Candidate nurturing follows the three stages of the buyer’s journey: awareness, consideration and decision. In fact, it helps to think of a candidate as a consumer. If you get someone on the phone in a cold call, you’re not going to immediately start discussing contracts. Just like closing a deal, signing a new hire takes time. That’s where candidate nurturing comes in. Below we break down the key elements of nurturing job candidates.
Candidate nurturing efforts are often segmented into campaigns, which are a series of internal steps triggered by the candidate’s actions; when a candidate completes an action (i.e. views a job posting), the nurture campaign is triggered (i.e. a reminder email to submit an application is sent to the candidate).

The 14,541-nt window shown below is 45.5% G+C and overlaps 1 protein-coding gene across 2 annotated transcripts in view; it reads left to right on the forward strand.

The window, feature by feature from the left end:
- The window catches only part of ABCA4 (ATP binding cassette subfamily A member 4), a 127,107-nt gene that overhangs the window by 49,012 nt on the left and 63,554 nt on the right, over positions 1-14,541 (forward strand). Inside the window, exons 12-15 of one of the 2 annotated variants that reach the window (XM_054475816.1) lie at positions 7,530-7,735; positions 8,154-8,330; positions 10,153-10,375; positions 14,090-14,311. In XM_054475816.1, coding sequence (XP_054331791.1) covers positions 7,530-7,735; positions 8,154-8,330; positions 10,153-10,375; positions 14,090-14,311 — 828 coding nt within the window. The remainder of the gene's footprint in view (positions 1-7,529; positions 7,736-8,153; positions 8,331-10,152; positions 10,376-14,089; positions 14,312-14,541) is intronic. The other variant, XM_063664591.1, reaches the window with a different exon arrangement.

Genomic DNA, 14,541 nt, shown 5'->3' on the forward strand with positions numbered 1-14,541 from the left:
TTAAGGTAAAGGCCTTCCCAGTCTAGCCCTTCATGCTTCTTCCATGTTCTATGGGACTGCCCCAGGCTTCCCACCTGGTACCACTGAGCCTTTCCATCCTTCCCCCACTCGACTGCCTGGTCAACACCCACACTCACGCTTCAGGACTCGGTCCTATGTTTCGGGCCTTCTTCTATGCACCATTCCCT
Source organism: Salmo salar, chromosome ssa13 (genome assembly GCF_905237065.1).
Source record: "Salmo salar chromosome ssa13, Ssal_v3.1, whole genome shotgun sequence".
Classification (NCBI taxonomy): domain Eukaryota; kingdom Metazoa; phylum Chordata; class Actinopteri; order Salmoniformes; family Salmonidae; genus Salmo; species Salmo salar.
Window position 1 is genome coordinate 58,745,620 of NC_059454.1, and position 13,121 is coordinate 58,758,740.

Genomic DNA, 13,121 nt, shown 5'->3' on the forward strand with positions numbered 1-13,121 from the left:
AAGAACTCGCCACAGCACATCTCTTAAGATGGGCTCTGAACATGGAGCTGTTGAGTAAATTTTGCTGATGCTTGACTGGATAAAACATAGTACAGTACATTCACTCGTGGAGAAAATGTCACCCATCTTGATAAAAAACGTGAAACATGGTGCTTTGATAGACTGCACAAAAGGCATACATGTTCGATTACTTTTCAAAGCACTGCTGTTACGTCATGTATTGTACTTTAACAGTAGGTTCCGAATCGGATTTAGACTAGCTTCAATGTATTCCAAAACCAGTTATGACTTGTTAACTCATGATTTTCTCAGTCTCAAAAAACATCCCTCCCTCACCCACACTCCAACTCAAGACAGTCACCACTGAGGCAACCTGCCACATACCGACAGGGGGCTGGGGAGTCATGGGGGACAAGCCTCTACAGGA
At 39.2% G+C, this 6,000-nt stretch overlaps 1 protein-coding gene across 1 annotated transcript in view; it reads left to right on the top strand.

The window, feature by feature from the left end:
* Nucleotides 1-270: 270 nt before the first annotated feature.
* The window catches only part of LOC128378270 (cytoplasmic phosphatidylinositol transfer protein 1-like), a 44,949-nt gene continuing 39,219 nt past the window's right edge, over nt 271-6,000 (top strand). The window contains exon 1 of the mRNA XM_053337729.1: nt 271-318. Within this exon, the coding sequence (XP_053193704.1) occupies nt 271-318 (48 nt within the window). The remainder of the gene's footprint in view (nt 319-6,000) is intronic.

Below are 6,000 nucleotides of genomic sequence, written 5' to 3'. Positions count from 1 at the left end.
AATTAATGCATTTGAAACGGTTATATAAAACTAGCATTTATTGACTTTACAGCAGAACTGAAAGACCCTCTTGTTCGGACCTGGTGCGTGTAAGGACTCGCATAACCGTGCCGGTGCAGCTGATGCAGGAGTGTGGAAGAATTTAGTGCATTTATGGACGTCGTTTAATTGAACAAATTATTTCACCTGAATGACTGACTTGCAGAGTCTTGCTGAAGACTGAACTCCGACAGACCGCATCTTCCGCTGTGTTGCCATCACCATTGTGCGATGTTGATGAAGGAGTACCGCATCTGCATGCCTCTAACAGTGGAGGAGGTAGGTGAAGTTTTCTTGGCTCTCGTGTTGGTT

Nurture campaigns begin as soon as a candidate opts in for information (or takes an action that provides you with their contact information), such as subscribing to a company newsletter. Once you have their information — usually their email — you can use branded content to nurture their interest in your company and gently guide them toward submitting a job application.
Think about who you’re trying to engage and the type of content they like to interact with. Work with hiring managers to determine the ideal candidate persona for the role, and create additional personas based on the different individuals you hope to engage. You don’t want to flood a software engineer’s inbox full of blogs about account management. Not only is it a waste of time, it’s likely to turn a qualified candidate off from your brand and its open opportunities.